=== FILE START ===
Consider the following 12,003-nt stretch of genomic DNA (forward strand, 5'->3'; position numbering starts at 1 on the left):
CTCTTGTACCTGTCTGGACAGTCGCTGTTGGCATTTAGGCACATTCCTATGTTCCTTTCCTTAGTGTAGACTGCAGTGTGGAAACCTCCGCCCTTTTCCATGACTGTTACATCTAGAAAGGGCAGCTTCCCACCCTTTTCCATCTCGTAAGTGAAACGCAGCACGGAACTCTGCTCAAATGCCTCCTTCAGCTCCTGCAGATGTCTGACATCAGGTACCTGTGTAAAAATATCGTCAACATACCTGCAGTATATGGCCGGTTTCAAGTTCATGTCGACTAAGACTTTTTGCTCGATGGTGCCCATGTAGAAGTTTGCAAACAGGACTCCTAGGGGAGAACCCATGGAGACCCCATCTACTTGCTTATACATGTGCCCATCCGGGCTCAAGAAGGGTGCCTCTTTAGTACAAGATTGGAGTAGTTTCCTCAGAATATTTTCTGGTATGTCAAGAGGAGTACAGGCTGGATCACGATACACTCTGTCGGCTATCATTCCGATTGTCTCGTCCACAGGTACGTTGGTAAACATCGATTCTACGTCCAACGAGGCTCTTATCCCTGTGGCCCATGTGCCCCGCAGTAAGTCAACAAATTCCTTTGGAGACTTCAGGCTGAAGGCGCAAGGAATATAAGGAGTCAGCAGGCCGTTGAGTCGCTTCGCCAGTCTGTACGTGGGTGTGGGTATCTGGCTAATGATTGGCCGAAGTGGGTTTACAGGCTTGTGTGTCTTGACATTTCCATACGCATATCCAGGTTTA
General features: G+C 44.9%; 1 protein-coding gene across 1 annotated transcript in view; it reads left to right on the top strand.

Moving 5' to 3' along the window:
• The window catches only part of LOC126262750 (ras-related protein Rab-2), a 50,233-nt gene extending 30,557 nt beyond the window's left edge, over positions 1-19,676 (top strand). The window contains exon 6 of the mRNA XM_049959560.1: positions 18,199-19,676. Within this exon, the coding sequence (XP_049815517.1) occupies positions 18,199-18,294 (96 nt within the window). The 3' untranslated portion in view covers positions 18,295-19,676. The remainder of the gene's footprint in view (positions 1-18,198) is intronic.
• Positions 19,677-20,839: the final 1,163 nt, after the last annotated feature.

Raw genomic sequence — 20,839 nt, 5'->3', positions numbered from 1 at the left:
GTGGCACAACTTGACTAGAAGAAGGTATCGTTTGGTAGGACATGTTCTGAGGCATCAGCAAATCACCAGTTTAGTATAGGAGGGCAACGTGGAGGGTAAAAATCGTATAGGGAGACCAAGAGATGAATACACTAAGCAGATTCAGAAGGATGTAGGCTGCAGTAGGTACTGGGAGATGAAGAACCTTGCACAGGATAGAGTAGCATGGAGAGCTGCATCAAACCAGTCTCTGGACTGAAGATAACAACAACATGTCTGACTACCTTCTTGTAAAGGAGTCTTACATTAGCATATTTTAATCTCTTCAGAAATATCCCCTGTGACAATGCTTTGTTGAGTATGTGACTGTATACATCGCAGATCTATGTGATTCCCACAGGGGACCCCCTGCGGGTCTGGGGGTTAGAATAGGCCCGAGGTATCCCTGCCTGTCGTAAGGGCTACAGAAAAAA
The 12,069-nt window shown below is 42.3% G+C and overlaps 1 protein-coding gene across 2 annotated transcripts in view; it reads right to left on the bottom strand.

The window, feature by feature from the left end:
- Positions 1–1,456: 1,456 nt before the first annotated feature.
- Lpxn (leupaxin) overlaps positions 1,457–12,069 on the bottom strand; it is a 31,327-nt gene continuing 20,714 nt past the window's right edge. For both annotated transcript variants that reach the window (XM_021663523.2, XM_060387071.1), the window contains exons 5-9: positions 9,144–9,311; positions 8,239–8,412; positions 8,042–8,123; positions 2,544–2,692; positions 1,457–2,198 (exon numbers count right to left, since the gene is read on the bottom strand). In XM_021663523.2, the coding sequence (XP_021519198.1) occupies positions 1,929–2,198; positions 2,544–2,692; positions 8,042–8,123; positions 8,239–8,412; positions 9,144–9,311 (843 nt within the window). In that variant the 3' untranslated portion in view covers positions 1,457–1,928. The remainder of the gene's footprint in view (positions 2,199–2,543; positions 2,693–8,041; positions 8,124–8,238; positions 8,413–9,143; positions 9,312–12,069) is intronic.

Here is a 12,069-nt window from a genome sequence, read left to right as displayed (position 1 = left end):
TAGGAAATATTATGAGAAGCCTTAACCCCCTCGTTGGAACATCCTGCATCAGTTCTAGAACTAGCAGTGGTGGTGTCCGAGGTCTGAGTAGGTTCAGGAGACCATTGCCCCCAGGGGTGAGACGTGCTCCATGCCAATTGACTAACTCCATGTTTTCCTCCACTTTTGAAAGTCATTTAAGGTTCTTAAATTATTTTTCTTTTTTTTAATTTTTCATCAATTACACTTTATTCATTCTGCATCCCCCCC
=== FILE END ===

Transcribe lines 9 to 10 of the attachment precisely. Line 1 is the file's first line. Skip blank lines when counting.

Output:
The 12,069-nt window shown below is 42.3% G+C and overlaps 1 protein-coding gene across 2 annotated transcripts in view; it reads right to left on the bottom strand.

The window, feature by feature from the left end: